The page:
Beans are a great source of protein and fiber. Since they are a nonanimal food source, they are low in cholesterol. For that reason, more and more people are incorporating beans in their diets.
Beans are a warm weather vegetable and grow best in fertile soil under full sunlight. Some beans, like snap beans, are picked when they are immature. Other beans are picked when their seeds (the bean) is mature and drier, such as kidney beans or other black beans.
If your soil is naturally sandy, you may need to supplement with fertilizer with decent nitrogen levels, especially after a hard rain. Just make sure you do not spill any directly on the leaves. In planting beans, wait until you are sure the last frost of the year has occurred. Beans should be planted in soil no less than 50 degrees Fahrenheit.
Lima, yardlong and cowpea beans should be planted about 1/2 inch deep, all others should be planted about 1-1 1/2 inches deep depending on the density of your soil. Plant about 2-4 inches apart in rows placed two feet apart. You will need to purchase 6 foot stakes once the vines begin to grow. Or, if you wish, you can string wire between poles and tie coarse rope to dangle over the plants. That way you can train the vine to curl around it. Planting against a tall fence is also a good idea for climbing beans.
Health Benefits of Beans
Beans are loaded with soluble fiber which can trap the bile that contains the triglycerides and LDL cholesterol and send it through the body to be expelled instead of absorbed. The fiber also fills you up. Not only that, but the fiber as well as the proteins help regulate blood sugars and insulin production.
Beans are rich in nutrients as well, especially potassium and folate. They are also low in fat. There are a great variety of beans from lima to black to pinto to white and garbanzo. Each has unique nutritional benefits. Here is a list to show examples of health benefits based on bean variety:
- Black beans are rich in antioxidants called anthocyanins, which may help prevent certain heart diseases.
- Garbanzo or chickpeas in a recent controlled study lowered the LDL cholesterol by 5% if eaten on a regular basis.
- Pinto beans are so high in fiber and protein, they help regulate blood sugars in type 2 Diabetics.
- Kidney beans contain high levels of B1 or thiamine which helps with memory.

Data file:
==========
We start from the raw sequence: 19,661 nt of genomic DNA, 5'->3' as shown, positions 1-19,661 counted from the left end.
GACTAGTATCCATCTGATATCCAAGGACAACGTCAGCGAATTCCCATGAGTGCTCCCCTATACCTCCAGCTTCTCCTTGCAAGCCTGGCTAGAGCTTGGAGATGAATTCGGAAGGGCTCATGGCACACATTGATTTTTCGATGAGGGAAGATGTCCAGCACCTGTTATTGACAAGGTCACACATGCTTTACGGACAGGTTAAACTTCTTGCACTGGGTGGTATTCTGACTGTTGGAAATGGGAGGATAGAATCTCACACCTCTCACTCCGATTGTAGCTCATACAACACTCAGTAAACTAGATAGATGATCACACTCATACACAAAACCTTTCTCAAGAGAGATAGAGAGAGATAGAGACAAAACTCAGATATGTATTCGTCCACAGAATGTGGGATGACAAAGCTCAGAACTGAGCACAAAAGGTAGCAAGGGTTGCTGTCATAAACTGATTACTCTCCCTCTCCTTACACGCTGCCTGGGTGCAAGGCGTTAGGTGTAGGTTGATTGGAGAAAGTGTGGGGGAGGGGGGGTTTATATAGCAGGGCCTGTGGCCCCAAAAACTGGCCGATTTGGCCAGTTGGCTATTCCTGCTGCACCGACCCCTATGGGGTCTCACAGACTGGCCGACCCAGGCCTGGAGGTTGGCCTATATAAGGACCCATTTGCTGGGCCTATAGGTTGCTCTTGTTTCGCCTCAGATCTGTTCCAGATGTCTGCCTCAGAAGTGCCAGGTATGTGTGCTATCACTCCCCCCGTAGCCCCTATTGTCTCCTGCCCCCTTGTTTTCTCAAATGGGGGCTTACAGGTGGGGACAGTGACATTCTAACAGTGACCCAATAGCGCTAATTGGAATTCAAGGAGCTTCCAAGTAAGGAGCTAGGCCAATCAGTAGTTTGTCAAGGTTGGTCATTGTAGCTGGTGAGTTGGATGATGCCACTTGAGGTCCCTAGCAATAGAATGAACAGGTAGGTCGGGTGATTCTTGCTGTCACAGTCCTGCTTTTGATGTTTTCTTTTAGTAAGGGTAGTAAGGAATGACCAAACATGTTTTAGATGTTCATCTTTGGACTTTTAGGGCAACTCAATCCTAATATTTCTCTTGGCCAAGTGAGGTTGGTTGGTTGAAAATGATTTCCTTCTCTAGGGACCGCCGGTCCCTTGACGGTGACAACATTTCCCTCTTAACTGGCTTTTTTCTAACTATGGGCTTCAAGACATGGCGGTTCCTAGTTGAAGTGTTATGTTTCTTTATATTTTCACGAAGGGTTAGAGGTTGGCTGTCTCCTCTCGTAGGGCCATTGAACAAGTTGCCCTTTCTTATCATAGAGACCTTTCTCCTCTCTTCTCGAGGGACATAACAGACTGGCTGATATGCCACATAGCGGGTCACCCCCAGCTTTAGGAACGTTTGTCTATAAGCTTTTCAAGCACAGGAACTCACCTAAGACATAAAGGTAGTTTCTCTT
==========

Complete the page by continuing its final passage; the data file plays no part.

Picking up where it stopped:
- Lentils are also beans that are high in protein and fiber, as are black-eyed peas, which are really beans. Both are a favorite of dieters.
- Soybeans contain phytoestrogens and are especially great for women to help relieve menopausal symptoms.
Studies are continuing to be conducted on the isoflavones found in beans. There is some indication that it prevents levels of hormones from being produced too highly, which can lead to cancerous cell growth. Isoflavones may encourage normal cell growth. Studies are showing women in cultures who have beans as a diet staple have half the likelihood of developing breast cancer than women of other cultures.
Bean Cautions and Concerns
It should be noted that all legumes or beans must be paired with a small amount (1/4−1/2 cup) of whole grains in a meal to make a complete protein of amino acids. That is why corn and rice are often found in bean recipes.
We all remember the kindergarten rhyme about beans. It is the soluble fiber that may produce digestive gasses. But regular consumers of beans have less of a problem because their colons are less sluggish.
Want the learn more about the health benefits of beans?
Check out these helpful resources from university extension centers and the CDC:
Health Benefits of Beans from US Dry Bean Council
Growing Beans in the Home Vegetable Garden from Purdue University Cooperative Extension Service
Growing Beans from University of Illinois Extension
Roland hofferber says
We love beans and grow in our garden, but have a problem selecting stringless green beans.